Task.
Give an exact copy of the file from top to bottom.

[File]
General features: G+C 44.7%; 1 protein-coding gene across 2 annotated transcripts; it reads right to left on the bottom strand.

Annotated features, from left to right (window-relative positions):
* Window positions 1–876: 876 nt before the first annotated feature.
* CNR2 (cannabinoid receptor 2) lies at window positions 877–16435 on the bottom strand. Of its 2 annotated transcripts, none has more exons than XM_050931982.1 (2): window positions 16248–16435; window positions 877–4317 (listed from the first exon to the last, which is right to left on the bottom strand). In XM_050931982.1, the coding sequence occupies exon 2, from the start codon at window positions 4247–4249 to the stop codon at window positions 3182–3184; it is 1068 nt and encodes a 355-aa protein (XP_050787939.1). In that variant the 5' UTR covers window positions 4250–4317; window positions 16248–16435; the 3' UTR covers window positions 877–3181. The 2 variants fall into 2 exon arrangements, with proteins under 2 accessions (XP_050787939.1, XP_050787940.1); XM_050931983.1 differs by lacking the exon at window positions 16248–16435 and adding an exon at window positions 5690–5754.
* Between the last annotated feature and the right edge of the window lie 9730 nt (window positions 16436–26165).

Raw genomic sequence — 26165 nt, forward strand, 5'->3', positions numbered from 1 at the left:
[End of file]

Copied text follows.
General features: G+C 44.7%; 1 protein-coding gene across 2 annotated transcripts; it reads right to left on the bottom strand.

Annotated features, from left to right (window-relative positions):
* Window positions 1–876: 876 nt before the first annotated feature.
* CNR2 (cannabinoid receptor 2) lies at window positions 877–16435 on the bottom strand. Of its 2 annotated transcripts, none has more exons than XM_050931982.1 (2): window positions 16248–16435; window positions 877–4317 (listed from the first exon to the last, which is right to left on the bottom strand). In XM_050931982.1, the coding sequence occupies exon 2, from the start codon at window positions 4247–4249 to the stop codon at window positions 3182–3184; it is 1068 nt and encodes a 355-aa protein (XP_050787939.1). In that variant the 5' UTR covers window positions 4250–4317; window positions 16248–16435; the 3' UTR covers window positions 877–3181. The 2 variants fall into 2 exon arrangements, with proteins under 2 accessions (XP_050787939.1, XP_050787940.1); XM_050931983.1 differs by lacking the exon at window positions 16248–16435 and adding an exon at window positions 5690–5754.
* Between the last annotated feature and the right edge of the window lie 9730 nt (window positions 16436–26165).

Raw genomic sequence — 26165 nt, forward strand, 5'->3', positions numbered from 1 at the left: